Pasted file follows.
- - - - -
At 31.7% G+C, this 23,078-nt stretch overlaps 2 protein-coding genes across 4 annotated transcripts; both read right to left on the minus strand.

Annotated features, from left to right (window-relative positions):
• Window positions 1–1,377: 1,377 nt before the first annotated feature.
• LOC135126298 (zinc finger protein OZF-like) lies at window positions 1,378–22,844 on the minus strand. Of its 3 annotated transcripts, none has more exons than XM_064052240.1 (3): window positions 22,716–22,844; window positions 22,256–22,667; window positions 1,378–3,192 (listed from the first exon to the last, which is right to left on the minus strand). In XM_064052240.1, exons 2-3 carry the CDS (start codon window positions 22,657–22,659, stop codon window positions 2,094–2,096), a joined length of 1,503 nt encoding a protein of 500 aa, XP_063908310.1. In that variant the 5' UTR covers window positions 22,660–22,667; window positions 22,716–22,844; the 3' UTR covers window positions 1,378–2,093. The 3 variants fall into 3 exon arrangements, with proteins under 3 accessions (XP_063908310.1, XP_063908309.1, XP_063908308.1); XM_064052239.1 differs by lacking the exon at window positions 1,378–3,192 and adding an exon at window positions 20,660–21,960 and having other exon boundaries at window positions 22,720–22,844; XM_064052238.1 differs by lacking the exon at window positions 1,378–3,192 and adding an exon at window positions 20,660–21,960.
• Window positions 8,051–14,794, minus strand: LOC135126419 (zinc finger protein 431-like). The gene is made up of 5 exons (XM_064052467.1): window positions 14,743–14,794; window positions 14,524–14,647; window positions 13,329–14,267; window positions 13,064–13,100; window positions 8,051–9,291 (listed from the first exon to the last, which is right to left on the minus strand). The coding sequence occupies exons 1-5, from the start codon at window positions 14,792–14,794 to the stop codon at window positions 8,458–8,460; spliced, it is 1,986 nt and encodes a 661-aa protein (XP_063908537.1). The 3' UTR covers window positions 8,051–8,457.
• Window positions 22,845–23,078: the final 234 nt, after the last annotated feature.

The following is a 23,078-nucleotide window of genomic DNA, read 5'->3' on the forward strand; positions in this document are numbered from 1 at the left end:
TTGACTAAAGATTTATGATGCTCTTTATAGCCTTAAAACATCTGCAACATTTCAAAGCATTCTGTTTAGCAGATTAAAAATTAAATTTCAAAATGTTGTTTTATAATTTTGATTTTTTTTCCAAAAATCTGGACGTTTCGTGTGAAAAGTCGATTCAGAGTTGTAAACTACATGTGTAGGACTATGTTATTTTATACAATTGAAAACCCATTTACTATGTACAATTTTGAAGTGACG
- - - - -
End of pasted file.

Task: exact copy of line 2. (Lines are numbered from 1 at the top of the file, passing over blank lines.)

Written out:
Annotated features, from left to right (window-relative positions):